Robelinda2: The unfortunate end of a well-liked YouTube channel dedicated to cricket | Written by Geoff Lemon
If you’ve stumbled upon a piece about cricket online, chances are you’ve come across a Rob Moody video at some point. Whether it was shared in a group chat or a thread of comments, his YouTube links tend to pop up everywhere. You may have seen a montage of Damien Martyn’s impressive drives, with the frame flipped to make him appear as a left-hander. Or perhaps a compilation of Steve Waugh’s run outs. Maybe even an hour-long showcase of the West Indies’ confident play from a 1988 Test match.
The title of the video may have been written in all caps, expressing excitement and declaring the clip as either hilarious or a work of genius. It may have also been described as “old gold,” which is a high compliment from Rob. This was usually an accurate description of the content. The creator, who initially started an archive of every televised cricket match in Australia as a personal hobby, has now edited and uploaded thousands of hours of footage for the pleasure of countless viewers.
The YouTube channel known as Robelinda2 has been deliberately deleted. It was recently taken down by YouTube due to a sudden influx of copyright complaints from seemingly nonexistent companies, all in a short period of time. These companies appeared to only have a presence online and lacked any substantial existence.
During a video call with The Final Word podcast, Moody seems fatigued. He explains that he was driving from Albany to Fremantle in Western Australia and had no reception due to fires in the area. He received multiple notifications but was unable to access his channel due to poor internet connection. Upon arriving in Fremantle, he realized that his channel had disappeared.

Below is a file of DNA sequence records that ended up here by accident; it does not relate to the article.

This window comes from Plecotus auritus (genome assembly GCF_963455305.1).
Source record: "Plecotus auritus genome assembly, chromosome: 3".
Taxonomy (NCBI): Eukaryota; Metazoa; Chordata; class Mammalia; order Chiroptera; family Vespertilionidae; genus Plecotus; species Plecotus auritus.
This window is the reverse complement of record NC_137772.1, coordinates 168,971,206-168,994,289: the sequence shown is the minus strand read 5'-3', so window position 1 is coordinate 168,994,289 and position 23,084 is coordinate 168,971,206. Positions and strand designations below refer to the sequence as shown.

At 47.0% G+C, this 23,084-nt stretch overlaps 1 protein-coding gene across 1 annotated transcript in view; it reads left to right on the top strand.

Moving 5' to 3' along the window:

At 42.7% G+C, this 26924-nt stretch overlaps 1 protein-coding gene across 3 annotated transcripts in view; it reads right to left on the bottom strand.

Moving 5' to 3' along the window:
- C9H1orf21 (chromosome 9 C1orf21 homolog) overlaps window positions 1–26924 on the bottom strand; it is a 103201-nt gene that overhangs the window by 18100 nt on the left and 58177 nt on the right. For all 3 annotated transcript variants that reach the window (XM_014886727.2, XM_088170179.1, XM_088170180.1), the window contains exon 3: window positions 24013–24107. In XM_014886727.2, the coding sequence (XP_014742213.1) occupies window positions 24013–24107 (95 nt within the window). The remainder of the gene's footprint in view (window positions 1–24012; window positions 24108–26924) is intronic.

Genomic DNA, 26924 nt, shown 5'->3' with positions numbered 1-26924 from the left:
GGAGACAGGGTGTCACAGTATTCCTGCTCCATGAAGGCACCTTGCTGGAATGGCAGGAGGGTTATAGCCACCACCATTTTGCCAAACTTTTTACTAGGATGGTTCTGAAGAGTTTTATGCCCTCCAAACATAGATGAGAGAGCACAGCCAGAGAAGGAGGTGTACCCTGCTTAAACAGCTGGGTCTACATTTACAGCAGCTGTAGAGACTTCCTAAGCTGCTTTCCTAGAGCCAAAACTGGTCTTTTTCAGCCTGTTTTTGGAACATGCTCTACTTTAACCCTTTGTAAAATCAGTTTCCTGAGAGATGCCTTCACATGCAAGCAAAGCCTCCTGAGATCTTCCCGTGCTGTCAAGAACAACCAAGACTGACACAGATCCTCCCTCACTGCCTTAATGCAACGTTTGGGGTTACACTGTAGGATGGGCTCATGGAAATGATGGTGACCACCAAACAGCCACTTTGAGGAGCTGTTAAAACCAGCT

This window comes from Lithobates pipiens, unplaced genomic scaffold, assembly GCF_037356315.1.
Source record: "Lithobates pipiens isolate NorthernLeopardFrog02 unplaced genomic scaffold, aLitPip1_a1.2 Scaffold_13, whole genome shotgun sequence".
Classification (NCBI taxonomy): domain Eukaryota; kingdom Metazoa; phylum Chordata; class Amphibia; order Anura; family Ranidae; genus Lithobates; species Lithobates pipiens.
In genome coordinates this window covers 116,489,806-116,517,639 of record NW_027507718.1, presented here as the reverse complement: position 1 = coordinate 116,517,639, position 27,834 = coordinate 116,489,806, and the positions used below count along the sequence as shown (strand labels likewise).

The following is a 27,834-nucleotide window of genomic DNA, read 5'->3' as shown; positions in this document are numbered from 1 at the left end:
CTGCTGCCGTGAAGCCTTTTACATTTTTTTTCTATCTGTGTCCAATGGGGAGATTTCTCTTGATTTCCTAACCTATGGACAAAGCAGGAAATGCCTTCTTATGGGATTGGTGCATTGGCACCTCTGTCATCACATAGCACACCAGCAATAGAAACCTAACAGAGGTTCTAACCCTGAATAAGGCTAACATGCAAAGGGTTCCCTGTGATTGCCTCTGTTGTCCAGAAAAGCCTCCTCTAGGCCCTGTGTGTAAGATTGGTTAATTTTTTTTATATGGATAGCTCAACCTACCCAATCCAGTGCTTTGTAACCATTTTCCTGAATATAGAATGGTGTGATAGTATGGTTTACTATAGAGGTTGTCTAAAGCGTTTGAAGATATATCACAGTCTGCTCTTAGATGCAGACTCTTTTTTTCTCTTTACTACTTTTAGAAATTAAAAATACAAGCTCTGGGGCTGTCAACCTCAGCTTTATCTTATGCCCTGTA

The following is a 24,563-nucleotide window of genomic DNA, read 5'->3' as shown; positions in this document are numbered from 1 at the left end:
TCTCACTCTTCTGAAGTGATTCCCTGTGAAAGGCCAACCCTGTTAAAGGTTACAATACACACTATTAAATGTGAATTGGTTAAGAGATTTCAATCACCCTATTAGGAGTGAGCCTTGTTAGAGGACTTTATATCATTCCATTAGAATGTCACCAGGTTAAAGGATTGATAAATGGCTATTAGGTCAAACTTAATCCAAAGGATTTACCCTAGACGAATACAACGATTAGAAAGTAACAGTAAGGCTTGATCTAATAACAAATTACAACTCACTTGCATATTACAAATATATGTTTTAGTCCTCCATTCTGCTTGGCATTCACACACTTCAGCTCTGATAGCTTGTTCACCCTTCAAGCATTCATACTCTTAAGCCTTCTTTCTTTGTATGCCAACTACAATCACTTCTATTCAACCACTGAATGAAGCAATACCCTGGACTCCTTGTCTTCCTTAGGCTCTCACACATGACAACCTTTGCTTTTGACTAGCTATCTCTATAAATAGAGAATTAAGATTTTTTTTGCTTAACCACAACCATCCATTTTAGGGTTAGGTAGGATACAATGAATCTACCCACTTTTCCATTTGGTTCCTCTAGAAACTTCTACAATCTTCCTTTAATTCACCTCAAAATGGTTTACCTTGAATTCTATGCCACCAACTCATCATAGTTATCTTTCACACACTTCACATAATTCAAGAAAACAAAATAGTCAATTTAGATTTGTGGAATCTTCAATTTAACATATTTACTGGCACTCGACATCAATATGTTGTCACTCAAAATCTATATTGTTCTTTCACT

With it goes public access to a swathe of cricket history that neither the relevant boards nor broadcasters have shown the interest or ability to make available. Cricket Australia is just now catching up, launching a vintage channel two weeks ago whose name of Cricket Gold seems to borrow from Moody, but it is restricted to Samsung devices for those who know where to look, rather than the global availability and algorithmic boost of YouTube.
Robelinda2 did more than just post an hour of match footage online. He carefully selected and compiled unique clips that showcased the unusual and comical aspects of cricket, including obscure moments that he remembered and extracted from full days of play. Unlike traditional highlight reels that focus solely on shots and wickets, Robelinda2 shared entire overs or innings, including the commentary and breaks between deliveries. This allowed viewers to fully immerse themselves in matches from decades ago.
Many players relied solely on Robelinda2 to reminisce about their accomplishments. Moody shares that Dean Jones reached out to him shortly before his death, inquiring about his twin hundreds against Pakistan in 1989. Moody quickly responded and uploaded the footage within five minutes.